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This article explains the monthly variations in the Moon's appearance as seen from Earth. Directions for using Oreo cookies to illustrate the four major phases of the Moon are provided. The article is targeted to children ages 10-12.
In this activity, students compute the strengths of the gravitational forces exerted on the Moon by the Sun and by the Earth, and demonstrate the actual shape of the Moon's orbit around the Sun. The lesson begins with students' assumptions about the... (View More) motions of the Moon about the Earth and the Earth about the Sun, and then test their understanding using an experimental apparatus made from a cardboard or plywood disk and rope. This resource is from PUMAS - Practical Uses of Math and Science - a collection of brief examples created by scientists and engineers showing how math and science topics taught in K-12 classes have real world applications. (View Less)
Satellite images of Mercury and Mars are used to illustrate craters and generate a discussion about their cause. After comparing those images with one of Earth, students explore the reason for the lack of visible craters on our planet. The abundance... (View More) or lack of water becomes the focal point of this investigation. The role that water plays in obliterating craters is investigated through an activity using sand, marbles and water. The crater discovered beneath Chesapeake Bay is used to illustrate the fact that Earth's oceans conceal impact craters. The URL opens to the investigation directory, with links to teacher and student materials, lesson extensions, resources, teaching tips, and assessment strategies. This is Investigation 2 of four found in the Grades K-4 Module 2 of Mission Geography. The Mission Geography curriculum integrates data and images from NASA missions with the National Geography Standards. Each of the four investigations in Module 2, while related, can be done independently. Please see Investigation 1 of this module for a two-page module overview and list of all standards addressed. (View Less)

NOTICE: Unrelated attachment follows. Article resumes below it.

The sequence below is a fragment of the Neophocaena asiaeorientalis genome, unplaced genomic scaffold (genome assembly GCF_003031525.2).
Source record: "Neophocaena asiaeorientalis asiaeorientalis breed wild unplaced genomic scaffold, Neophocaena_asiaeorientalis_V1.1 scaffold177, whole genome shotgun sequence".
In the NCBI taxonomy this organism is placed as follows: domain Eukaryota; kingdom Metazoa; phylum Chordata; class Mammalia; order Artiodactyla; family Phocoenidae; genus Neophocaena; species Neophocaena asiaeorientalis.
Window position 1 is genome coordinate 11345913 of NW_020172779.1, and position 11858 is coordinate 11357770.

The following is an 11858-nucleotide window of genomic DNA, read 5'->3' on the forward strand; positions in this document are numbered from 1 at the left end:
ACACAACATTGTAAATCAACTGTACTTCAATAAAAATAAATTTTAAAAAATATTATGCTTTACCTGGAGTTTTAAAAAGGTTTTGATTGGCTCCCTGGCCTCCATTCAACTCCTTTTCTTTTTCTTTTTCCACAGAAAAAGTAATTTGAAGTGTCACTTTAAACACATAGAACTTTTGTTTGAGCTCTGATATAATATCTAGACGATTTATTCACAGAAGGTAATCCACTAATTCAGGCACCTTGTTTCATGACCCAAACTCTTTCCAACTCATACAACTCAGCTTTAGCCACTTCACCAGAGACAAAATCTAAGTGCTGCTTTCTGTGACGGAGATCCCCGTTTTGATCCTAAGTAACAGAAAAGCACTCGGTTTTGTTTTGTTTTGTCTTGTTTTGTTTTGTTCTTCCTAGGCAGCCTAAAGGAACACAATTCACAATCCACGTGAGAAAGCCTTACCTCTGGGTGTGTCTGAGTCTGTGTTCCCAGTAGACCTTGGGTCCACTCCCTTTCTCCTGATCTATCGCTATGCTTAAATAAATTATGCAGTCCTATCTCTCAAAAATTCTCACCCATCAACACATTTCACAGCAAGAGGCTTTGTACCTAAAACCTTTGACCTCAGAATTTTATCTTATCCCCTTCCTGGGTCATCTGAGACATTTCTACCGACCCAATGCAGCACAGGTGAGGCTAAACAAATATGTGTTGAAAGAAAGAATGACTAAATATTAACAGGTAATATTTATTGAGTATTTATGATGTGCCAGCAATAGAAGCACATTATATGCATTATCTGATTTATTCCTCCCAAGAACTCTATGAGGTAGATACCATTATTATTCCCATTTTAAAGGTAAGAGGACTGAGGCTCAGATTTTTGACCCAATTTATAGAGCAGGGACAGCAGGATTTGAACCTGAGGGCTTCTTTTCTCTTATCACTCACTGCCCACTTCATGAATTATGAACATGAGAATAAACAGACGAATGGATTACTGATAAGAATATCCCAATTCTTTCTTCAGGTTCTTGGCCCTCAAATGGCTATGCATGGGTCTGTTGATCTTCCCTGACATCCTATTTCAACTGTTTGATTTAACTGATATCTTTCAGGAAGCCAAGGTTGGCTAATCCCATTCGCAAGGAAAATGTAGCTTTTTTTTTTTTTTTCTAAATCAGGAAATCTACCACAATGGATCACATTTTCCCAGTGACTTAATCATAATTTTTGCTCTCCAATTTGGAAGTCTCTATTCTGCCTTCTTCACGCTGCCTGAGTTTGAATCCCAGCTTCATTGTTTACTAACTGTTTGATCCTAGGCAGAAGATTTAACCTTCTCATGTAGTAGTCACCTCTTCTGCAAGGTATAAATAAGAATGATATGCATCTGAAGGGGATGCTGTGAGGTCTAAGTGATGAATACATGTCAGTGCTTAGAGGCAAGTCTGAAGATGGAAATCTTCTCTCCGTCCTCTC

Searching the six satellite images of Mars provided in this investigation, students identify and locate areas that possibly sustained life in the past, might now sustain life, or could in the future. The URL opens to the investigation directory,... (View More) with links to teacher and student materials, lesson extensions, resources, teaching tips, and assessment strategies. Note that this is the last of four investigations found in the Grades 5-8 Module 2 of Mission Geography. The Mission Geography curriculum integrates data and images from NASA missions with the National Geography Standards. Each of the four investigations in Module 2, while related, can be done independently. (View Less)
In this inquiry investigation, students learn that while the Sun appears to move around the Earth, in fact it is the Earth spinning around on its axis while the Sun remains stationary. Materials suggested for this activity include an easel or wipe... (View More) board and markers, pencils, journals, crayons, and adhesive dots or bingo markers. This investigation is from "Everyday Classroom Tools," a series of lessons focusing on the changing seasons and other aspects of our everyday existence. Each lesson contains information on cognitive development, an introductory inquiry activity, and an inquiry investigation. An introduction to inquiry in education and related educational resources (especially connections to folklore) are provided for educators. Differentiation is provided for K-2, grades 2-4 and grades 4-6. (View Less)